A new study has found the excise tax on medical devices enacted as part of the Affordable Care Act had a $665 million impact on the medical device industry, according to an Iowa State University researcher.

Daeyong Lee, assistant professor of human development, at Iowa State University studies how different aspects of the Affordable Care Act have affected families and companies. In the study published in the June 2018 journal Research Policy Lee analyzed the 2.3 percent excise tax imposed on medical devices in 2013.

He estimated that the impact on R&D, sales, gross margins and earnings totaled $665 million since 2013. Lee explains in the paper that the tax applied to everything from needles and syringes to coronary stents, defibrillators and radiation equipment. Certain devices, such as hearing aids, eye glasses and contact lenses were exempt.

In return for the tax, the medical device industry was expected to benefit from expanded health coverage the law provided. When he looked at the actual cost for manufacturers, Lee found the tax also affected operating and marketing costs. He broke out the financial impacts showing overall reductions of:

  • R&D expenditures – $34 million
  • Sales revenue – $188 million
  • Gross margins – $375 million
  • Earnings – $68 million

Lee used different scenarios to calculate the tax effect, controlling for economic factors that might affect investment. To limit the tax effect companies could have increased prices, but he found that did not happen. Instead, companies diversified their customer base and increased global market sales, which were exempt from the tax. In addition the firms significantly reduced operating costs for selling, general and administrative expenses, but did not reduce advertising and labor expenses.

Lee did not look at any benefits medical device makers might have gained as a result of more people receiving insurance coverage for such devices.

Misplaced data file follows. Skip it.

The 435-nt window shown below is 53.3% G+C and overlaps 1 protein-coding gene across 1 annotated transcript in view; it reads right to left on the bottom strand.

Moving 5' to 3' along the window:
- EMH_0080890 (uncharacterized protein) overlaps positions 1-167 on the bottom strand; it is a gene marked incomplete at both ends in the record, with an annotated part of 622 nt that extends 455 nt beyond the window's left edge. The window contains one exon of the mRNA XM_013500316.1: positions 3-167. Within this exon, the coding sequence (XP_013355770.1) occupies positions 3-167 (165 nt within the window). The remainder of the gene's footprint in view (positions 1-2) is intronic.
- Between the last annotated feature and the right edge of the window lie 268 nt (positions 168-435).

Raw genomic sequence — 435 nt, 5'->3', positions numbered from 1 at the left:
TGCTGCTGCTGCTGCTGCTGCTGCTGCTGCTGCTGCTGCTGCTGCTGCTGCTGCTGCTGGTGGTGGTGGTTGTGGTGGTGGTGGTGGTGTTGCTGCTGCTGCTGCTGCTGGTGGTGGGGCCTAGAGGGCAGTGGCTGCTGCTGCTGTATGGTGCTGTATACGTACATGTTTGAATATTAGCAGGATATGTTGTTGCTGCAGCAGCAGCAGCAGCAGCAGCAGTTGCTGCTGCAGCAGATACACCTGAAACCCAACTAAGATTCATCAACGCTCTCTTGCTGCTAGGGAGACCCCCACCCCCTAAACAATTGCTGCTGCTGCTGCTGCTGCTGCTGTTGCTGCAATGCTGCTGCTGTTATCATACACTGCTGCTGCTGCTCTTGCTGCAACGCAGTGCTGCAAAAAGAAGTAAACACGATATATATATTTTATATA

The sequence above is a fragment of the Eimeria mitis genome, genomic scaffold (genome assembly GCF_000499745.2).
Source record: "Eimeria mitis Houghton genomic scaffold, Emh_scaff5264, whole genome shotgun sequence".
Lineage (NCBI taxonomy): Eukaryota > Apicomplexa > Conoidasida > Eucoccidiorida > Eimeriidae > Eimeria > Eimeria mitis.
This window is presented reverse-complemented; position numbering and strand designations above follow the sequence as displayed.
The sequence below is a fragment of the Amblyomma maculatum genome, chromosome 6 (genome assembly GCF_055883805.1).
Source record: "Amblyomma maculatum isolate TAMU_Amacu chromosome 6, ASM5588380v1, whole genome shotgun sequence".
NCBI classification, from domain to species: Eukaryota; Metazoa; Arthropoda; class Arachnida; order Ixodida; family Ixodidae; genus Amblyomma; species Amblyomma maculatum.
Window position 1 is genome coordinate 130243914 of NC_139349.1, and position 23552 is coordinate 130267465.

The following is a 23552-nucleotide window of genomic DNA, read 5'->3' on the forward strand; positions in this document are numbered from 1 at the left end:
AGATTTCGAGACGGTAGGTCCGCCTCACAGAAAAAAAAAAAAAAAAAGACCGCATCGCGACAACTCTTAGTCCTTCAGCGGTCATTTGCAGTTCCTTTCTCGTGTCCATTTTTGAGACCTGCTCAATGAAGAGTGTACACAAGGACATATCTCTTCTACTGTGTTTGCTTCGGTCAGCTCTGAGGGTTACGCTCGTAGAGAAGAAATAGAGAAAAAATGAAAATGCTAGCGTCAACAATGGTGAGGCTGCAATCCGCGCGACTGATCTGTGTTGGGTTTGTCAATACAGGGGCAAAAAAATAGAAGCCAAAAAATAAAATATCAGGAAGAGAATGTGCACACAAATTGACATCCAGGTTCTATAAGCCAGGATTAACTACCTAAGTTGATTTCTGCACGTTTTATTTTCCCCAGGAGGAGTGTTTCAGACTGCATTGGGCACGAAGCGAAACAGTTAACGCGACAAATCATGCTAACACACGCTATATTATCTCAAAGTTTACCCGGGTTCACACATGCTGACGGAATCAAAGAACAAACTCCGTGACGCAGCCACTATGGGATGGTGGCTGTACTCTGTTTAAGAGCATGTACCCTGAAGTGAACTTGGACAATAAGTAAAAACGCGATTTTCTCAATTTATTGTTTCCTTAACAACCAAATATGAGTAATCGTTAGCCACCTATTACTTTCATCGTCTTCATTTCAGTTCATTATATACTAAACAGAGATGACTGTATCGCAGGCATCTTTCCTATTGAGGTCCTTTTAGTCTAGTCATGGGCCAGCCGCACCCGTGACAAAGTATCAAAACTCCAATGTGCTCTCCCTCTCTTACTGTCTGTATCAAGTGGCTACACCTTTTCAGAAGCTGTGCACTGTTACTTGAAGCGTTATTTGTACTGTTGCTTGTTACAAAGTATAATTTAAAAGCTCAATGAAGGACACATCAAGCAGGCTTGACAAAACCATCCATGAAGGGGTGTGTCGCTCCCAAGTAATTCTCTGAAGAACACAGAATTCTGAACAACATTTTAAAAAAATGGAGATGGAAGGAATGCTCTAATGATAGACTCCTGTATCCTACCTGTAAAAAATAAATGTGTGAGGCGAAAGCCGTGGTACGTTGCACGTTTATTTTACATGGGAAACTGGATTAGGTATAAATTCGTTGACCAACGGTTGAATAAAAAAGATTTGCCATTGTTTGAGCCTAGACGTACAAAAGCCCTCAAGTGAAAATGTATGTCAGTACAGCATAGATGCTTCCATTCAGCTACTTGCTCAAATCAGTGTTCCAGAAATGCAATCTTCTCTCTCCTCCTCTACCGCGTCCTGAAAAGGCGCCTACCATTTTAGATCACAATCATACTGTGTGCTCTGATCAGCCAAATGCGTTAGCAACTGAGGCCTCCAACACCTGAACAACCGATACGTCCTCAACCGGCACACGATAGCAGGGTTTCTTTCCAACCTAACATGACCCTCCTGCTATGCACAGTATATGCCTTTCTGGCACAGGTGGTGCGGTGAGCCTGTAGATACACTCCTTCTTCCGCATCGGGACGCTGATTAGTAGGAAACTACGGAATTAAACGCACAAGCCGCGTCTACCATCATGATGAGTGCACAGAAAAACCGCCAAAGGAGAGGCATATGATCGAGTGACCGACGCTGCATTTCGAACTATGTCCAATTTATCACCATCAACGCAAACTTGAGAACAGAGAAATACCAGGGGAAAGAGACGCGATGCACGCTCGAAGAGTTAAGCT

“Since the expansion in health insurance coverage by the Affordable Care Act was made before the tax imposition, benefits that medical device firms enjoy occurred before the tax incidence,” Lee told Kapstone Medical in an email interview. “Thus, the study didn't specifically look at the benefit side to evaluate the device tax effects on firms' R&D investment.”

The impact would have been bigger, but Congress passed a moratorium on the tax in 2015 and in January 2018 extended the moratorium to 2020. Lee suggests that the moratorium should be used to consider other tax options that do not target a single industry, pointing out that the insurance industry also benefits from the increase in coverage provided by the law.

"If there is a broader tax base, the negative effects will be reduced," Lee said in a press release. "The government needs to raise revenue to cover the costs of the Affordable Care Act, but there are other ways to do it without harming a research and development intensive industry."

The study was funded through Lee’s ongoing grants and received no funding from medical device makers for his study.


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Sources: Press materials provided by Iowa State University and D. Lee, Impact of excise tax on firm R&D and performance in the medical device industry: Evidence from the Affordable Care Act. Research Policy, vol. 47, no. 5, June 2018 https://doi.org/10.1016/j.respol.2018.02.010

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